DRIVEN: updated BMW 3-Series is still a jewel among sedans

Published Mar 7, 2023


Launch review: 2023 BMW 3 Series

Pretoria – It’s heartening to know that the BMW 3 Series is still the mainstay of the Munich-based car manufacturer and that one in seven BMWs sold is the 3 Series. So it stands to reason that they will pay careful attention to its updating and tweaking as the models progress.

The latest ones have arrived in South Africa and though not massive, the tweaks have made it an even more attractive line-up. The front-end gets larger air intakes, slimmer full-LED headlights, daytime running lights in an inverted L and a redesigned kidney grille. Let’s raise a glass to BMW for not trying to force the much-maligned large grill into the 3-Series’s profile.

The rear has a higher proportion of surfaces painted in the body colour, slim units and flared rear-wheel arches and the exhaust tailpipe now measures 90mm or 100mm in diameter, depending on the engine variant.

Standard on the 3-series is the M High-Gloss Shadowline trim and 17-inch light-alloy wheels, except if you opt for the M-Sport trim while the M340i xDrive sits on 19-inches.

The interior has had a more significant makeover now with the BMW curved display. A 12.3-inch digital instrument panel dominates the view from the lovely-to-hold steering wheel and is joined by a 14.9-inch diagonal touchscreen infotainment system fitted with BMW’s iDrive and their latest operating system 8, with extended capabilities of the BMW intelligent personal assistant.

Buttons and controls have been reduced in favour of touch and voice control while the gear-selector lever is the new smaller designed switch found in some other models. Fortunately the volume control is still a physical dial and not integrated into the touchscreen.

The engine line-up remains as before, starting with the 318i that’s fitted with a 2.0-litre four-cylinder turbopetrol engine rated at 115kW and 250Nm, and paired with an eight-speed Steptronic transmission driving the rear wheels.

The rest of the range comes standard with the eight-speed Steptronic sport transmission fitted with a launch-control function.

The 320i uses the same engine with a bit more power providing 135kW and 300Nm, while the 330i, available only with the M Sport package, gets 190kW and 400Nm from the 2.0-litre motor.

Fortunately we still get the ever-popular 320d 2.0-litre four-cylinder diesel mill that’s good for 140kW and 400Nm.

Heading the range is the M Performance variant M340i xDrive, with the glorious turbo-charged BMW 3.0-litre in-line six cylinder petrol mill pushing out 285kW and 500Nm to all four wheels, albeit with a rear-wheel bias. It’s also available with the M Sport Pro package.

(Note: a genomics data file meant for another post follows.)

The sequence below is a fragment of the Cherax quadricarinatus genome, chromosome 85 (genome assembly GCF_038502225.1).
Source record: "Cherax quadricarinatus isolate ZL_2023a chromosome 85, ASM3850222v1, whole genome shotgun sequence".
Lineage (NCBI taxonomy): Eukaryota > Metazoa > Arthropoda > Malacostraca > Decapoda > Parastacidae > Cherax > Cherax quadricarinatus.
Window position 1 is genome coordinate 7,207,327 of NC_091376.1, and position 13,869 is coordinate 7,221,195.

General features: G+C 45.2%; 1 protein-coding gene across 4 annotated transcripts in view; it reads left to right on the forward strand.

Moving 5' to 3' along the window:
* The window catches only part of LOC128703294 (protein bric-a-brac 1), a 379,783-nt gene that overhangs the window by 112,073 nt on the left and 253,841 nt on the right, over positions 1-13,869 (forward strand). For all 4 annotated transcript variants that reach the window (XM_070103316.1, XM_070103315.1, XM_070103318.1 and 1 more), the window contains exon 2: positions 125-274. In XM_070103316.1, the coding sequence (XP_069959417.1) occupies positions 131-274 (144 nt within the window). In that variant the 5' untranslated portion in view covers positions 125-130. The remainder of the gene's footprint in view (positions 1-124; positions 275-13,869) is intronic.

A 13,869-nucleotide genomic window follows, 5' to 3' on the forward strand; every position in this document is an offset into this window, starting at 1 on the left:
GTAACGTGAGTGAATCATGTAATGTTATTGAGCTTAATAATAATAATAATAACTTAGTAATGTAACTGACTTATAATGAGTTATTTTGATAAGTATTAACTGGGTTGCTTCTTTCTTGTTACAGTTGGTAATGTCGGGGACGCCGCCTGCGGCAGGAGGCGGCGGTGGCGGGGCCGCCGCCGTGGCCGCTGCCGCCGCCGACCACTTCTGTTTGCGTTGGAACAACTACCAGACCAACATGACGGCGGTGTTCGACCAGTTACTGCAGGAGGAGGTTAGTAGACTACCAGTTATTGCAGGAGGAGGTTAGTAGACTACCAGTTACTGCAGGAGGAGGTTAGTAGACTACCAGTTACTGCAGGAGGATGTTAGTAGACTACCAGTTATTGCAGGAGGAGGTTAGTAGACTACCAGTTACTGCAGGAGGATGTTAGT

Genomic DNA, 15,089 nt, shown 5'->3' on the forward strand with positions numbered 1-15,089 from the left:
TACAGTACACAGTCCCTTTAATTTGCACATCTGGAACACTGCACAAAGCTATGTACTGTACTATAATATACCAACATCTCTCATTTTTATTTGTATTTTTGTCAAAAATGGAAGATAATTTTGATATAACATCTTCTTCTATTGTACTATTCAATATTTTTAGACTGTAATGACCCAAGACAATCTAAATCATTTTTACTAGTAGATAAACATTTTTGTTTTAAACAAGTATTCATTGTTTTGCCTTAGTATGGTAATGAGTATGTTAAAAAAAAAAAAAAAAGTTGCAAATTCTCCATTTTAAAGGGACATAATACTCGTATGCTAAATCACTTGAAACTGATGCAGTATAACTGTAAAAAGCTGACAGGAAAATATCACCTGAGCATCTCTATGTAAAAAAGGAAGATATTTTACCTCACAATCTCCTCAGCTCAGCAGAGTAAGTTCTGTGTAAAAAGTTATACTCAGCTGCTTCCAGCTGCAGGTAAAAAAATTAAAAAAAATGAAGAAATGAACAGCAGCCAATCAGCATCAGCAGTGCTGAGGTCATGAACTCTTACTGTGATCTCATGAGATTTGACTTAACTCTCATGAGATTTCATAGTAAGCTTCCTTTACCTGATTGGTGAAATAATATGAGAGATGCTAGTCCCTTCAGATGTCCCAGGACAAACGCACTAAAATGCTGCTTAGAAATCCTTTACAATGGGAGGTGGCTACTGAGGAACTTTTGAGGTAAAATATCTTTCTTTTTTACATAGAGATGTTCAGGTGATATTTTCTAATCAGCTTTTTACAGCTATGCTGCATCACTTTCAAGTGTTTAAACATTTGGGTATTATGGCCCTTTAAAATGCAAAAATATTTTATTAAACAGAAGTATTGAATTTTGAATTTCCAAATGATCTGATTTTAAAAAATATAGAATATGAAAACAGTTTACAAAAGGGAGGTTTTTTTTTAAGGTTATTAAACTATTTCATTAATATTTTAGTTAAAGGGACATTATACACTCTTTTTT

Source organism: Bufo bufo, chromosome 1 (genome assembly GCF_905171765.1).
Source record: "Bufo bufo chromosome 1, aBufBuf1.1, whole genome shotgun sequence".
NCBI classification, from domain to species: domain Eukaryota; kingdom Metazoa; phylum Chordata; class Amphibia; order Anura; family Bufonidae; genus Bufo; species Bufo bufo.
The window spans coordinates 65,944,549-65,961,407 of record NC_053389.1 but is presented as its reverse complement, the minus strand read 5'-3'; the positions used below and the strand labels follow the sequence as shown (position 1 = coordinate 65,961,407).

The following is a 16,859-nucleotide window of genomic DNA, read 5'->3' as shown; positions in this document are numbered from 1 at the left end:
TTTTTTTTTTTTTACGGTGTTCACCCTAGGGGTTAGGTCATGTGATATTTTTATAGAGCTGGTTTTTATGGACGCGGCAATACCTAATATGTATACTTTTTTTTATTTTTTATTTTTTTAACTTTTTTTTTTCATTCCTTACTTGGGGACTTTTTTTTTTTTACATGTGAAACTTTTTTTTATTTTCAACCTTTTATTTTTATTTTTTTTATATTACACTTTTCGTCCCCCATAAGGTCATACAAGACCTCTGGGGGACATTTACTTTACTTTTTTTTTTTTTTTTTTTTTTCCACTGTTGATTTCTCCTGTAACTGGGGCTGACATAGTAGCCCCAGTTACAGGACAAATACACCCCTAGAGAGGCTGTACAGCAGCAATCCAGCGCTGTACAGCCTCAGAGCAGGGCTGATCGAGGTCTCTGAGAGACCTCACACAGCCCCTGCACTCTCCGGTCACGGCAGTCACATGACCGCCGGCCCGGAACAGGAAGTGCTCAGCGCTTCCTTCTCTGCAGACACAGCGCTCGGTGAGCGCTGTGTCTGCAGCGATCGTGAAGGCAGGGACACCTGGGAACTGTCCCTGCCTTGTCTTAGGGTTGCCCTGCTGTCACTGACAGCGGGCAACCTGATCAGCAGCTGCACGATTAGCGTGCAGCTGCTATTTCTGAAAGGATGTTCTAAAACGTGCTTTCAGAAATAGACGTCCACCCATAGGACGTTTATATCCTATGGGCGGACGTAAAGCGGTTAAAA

We got to drive the 320d and the M340i at the recent launch in Gauteng and I must say that the cosmetic changes to the exterior really makes the car stand out. The lines, curves and sweeps I reckon make it one of the more attractive sedans on the market, but there’s no doubting that it’s a 3.

First up was the 320d and even though the engine has been around for a while, it’s still a jewel and pretty much the benchmark for performance and fuel consumption.

It’s fantastic what BMW has managed with it and even in the highveld air there was little to no turbo lag. It glides forward effortlessly going through the gears and while it’s a diesel, acceleration is brisk and it will quickly get to the national speed limit and beyond.

Because the rest of the car remains unchanged, handling is as crisp and direct as the previous model and it very much remains a driver’s car.

The changes to the interior have firmly placed the car in the 21st Century and ready for the future, although the voice control will need a while to get used to your voice, defaulting to the weather if it doesn’t understand your command.

The M340i xDrive is a whole different driving experience. Like the diesel engine, the straight six needs little introduction. It burbles, pops and makes a glorious sound when red-lined in sport+ but will just as easily glide along unassumingly in Friday afternoon Gauteng highway traffic.

Passing slower traffic on some surprisingly unpotholed back roads, only needs a gear change or two when it’s floored and it will roar past with ease. It makes short work of sharp corners and bends as you would expect from an M Beemer with very good driver’s feedback from the front wheels.

In short, this is very much a fun car to drive.

The BMW 3 Series has an important place in the marque’s range with the 320i and 320d being the most popular choice locally and if it was my money, the diesel makes the most sense in terms of everyday well-balanced real world driveability.

BMW 3 Series Pricing (March 2023)

318i Sport Line – R767 893

318i M Sport – R817 893

320i Sport Line – R832 893

320i M Sport – R882 893

320d Sport Line – R880 3130

320d M Sport – R930 313

330i M Sport – R953 197

M340i xDrive M Performance – R1 338 206

M340i xDrive M Sport Pro – R1 353 206.